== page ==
Determination of the structure and dynamics of salivary statherin and N-terminal fragments bound to hydroxyapatite using solid state NMR
This dissertation contains solid-state NMR studies of the structure and dynamics of the biomineralization protein, salivary statherin, adsorbed onto its relevant biomineral surface, hydroxyapatite. The structure of statherin and the N-terminal 15 residue peptide were studied using both homonculear and heteronuclear dipolar recoupling techniques. 13C- 13C DRAWS experiments were employed to determine the backbone torsion angle ϕ for samples isotopically labeled at the backbone carbonyl positions at the following residues: pS2pS3, F 7L8 and I11G12, in both the peptide and the full protein. These measurements indicate that the peptide is disordered at the pS2pS3, region with the remaining residues adopting a helical conformation. In contrast, the full protein, studied under hydrated conditions, was found to adopt a well-defined helix throughout most of the pentadecyl domain. The heteronuclear recoupling technique, REDOR, was used to confirm the helical content by measuring the distance between the backbone 13C=O and H15N participating in the hydrogen bond of the alpha-helix. The peptide was labeled at L8G12 and was found to be helical both on and off the surface. The full protein was labeled throughout the pentadecyl region at pS3F7 and L8G12, and agreed with the DRAWS results, supporting a largely helical N-terminus.The dynamics of the peptide and protein under hydrated conditions were studied using T1rho relaxation measurements and line shape analysis. In both cases the pS2pS3, region was found to be very immobile, thus interacting very strongly with the hydroxyapatite surface. The F7L8 region was slightly more mobile in the peptide and even more so in the protein. The I11G12 region experienced a great deal of high frequency and large amplitude motion in the peptide, but had more constrained mobility in the protein. These findings indicate that the highly charged region of the N-terminus is strongly interacting with the surface of hydroxyapatite, indicating the importance of the N-terminal pentapeptide in the binding of statherin, while the remainder of the domain is only weakly interacting with the surface.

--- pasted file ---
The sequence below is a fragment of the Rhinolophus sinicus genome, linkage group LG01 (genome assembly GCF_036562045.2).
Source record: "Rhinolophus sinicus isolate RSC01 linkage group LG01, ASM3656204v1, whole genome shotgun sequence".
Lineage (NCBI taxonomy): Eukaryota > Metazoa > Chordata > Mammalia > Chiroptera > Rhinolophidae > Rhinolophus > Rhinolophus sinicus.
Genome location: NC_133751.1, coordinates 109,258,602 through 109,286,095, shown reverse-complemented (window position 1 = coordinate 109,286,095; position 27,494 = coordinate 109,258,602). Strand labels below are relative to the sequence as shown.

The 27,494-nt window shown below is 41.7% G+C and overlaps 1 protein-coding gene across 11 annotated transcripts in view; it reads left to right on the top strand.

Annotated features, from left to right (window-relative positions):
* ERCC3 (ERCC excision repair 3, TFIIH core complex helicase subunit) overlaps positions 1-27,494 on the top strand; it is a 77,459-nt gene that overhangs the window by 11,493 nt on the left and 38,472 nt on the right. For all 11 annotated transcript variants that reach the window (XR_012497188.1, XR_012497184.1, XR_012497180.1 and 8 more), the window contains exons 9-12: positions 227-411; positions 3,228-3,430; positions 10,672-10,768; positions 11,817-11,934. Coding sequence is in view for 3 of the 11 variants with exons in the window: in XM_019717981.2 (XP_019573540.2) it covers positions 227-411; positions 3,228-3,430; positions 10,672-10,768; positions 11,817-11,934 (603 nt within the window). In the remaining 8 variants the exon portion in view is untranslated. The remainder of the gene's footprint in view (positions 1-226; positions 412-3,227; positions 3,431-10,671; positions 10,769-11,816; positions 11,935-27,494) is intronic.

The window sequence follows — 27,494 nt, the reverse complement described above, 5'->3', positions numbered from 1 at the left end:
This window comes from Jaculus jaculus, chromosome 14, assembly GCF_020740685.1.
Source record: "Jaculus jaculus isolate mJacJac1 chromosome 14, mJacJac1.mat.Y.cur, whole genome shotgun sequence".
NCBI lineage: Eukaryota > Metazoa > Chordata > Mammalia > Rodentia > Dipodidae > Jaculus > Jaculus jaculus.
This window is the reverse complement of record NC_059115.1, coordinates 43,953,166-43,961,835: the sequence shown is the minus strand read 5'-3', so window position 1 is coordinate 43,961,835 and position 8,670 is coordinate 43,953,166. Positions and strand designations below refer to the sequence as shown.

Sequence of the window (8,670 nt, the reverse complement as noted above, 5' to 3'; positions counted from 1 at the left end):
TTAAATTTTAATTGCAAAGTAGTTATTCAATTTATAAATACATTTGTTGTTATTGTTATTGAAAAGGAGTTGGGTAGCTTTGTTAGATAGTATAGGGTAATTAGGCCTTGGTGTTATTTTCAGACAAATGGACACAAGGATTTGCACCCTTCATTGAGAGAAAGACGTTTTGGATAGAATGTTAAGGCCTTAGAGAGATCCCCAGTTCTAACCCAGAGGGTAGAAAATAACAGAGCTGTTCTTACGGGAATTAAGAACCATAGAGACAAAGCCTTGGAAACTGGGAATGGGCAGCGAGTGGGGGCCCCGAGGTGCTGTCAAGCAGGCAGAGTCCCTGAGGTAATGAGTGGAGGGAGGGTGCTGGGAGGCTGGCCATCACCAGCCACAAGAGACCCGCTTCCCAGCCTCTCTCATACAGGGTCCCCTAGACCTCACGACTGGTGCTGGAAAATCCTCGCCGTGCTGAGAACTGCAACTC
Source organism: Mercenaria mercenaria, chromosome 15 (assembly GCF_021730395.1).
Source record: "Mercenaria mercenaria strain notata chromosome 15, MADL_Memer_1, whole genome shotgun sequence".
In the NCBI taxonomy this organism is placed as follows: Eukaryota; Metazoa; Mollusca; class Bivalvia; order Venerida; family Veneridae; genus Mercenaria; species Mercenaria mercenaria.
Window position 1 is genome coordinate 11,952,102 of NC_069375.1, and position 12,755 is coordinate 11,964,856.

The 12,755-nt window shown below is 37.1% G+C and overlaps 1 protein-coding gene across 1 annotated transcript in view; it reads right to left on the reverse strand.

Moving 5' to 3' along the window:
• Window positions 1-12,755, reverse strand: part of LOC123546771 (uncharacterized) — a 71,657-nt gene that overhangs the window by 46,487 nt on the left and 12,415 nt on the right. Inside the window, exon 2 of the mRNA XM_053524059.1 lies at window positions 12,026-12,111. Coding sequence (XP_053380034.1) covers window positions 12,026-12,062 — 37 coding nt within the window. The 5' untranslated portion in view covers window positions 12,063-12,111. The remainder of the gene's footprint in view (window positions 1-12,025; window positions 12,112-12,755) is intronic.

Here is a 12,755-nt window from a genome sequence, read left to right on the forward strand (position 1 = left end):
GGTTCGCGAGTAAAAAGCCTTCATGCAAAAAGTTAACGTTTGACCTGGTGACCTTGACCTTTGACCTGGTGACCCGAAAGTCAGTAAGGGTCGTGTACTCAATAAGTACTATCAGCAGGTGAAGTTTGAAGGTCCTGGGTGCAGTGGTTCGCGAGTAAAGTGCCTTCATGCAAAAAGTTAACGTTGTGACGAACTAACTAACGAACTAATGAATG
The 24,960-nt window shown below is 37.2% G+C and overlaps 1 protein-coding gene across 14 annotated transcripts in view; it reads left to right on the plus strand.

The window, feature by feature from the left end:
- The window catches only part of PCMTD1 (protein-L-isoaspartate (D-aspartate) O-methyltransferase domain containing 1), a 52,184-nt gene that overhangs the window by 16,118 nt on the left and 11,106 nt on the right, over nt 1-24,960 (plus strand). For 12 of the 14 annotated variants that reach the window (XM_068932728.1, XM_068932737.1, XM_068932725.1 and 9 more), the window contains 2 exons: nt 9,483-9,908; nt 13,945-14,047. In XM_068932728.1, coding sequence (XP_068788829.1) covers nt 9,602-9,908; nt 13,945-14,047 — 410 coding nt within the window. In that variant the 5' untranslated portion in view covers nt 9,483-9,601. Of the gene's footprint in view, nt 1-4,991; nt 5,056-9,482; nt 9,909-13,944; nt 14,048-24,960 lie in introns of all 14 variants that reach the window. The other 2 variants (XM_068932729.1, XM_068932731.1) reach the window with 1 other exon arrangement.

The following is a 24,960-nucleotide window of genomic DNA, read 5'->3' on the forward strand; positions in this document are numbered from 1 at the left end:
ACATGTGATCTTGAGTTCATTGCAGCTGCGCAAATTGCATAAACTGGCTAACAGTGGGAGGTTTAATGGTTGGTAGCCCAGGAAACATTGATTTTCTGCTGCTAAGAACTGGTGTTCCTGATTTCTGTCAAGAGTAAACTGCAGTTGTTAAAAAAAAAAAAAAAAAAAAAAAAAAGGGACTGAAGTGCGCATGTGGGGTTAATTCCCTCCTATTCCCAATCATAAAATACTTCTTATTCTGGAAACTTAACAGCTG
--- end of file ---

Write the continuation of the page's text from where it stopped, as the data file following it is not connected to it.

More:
- Chemistry